Studies have demonstrated that corneal cross-linking (CXL) as adjuvant therapy can accelerate healing in fungal ulcers, shorten treatment duration and minimize the need for medications and surgery; however, a recent study published in Cornea found that this may not be the case for bacterial ulcers.1,2
The clinical trial included patients with smear-positive bacterial ulcers.2 The researchers randomized affected eyes to receive topical moxifloxacin 0.5% or topical moxifloxacin 0.5% with CXL.
The researchers found that those who received CXL had a 60% decreased odds of culture positivity at 24 hours, as well as 0.9logMAR worse visual acuity and 0.41mm larger scar size at three months. None of these results were statistically significant. They observed fewer cornea perforations or need for therapeutic photorefractive keratectomy in the CXL group.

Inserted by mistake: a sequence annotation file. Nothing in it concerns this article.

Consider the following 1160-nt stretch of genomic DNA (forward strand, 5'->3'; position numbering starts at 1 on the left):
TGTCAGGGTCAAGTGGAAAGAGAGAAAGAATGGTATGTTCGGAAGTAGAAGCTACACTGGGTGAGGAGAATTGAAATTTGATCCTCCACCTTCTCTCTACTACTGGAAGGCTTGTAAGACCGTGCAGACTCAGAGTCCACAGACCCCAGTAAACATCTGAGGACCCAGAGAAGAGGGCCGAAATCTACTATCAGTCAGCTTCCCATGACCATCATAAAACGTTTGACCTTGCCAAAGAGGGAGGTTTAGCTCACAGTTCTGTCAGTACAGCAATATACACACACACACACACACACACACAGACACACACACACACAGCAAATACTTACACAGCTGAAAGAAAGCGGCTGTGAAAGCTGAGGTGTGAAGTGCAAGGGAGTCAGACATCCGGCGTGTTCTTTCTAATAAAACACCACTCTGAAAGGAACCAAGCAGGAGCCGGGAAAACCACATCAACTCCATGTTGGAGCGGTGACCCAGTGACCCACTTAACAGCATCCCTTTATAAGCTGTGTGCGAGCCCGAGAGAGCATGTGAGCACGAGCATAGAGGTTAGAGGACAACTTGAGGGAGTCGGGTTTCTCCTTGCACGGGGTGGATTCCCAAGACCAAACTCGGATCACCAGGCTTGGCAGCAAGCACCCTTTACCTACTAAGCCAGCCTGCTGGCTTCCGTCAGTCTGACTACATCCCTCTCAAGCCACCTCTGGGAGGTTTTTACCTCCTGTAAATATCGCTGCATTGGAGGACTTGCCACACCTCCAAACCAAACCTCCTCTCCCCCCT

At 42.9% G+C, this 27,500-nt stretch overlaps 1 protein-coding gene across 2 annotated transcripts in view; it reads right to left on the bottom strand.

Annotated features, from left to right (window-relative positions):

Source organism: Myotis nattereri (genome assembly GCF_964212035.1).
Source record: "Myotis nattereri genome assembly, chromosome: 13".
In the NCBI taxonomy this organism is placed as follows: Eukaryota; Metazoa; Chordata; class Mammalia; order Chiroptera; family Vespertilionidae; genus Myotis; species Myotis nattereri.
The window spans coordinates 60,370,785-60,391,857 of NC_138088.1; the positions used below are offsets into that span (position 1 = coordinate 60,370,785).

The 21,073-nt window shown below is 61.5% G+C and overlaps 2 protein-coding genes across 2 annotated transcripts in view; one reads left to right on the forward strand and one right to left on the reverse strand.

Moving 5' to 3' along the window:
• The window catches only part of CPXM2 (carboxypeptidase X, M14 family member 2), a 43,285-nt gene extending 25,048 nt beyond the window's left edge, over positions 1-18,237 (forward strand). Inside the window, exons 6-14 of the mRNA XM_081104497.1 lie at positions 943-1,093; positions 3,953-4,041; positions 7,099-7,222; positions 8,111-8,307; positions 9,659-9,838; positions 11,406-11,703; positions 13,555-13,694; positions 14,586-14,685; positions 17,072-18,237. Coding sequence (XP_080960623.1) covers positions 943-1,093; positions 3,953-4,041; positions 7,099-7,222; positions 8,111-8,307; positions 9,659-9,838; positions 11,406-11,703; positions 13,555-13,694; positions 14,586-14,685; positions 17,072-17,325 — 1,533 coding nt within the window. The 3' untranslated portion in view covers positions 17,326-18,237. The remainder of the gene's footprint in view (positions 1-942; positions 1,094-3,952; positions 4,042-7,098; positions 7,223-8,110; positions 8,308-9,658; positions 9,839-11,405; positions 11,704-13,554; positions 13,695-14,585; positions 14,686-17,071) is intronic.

Ultimately, they were unable to confirm any benefit of adjuvant CXL as a primary treatment for moderate bacterial keratitis. They wrote, however, that “CXL may reduce culture positivity and complication rates; therefore, a larger trial to fully evaluate this is warranted.”
1. Wei A, Wang K, Wang Y, et al. Evaluation of corneal cross-linking as adjuvant therapy for the management of fungal keratitis. Graefes Arch Clin Exp Ophthalmol 2019;257:7:1443-52.
2. Prajna NV, Radhakrishnan N, Lalitha P, et al. Cross-linking assisted infection reduction (CLAIR): A randomized clinical trial evaluating the effect of adjuvant cross-linking on bacterial keratitis. Cornea. October 19, 2020. [Epub ahead of print].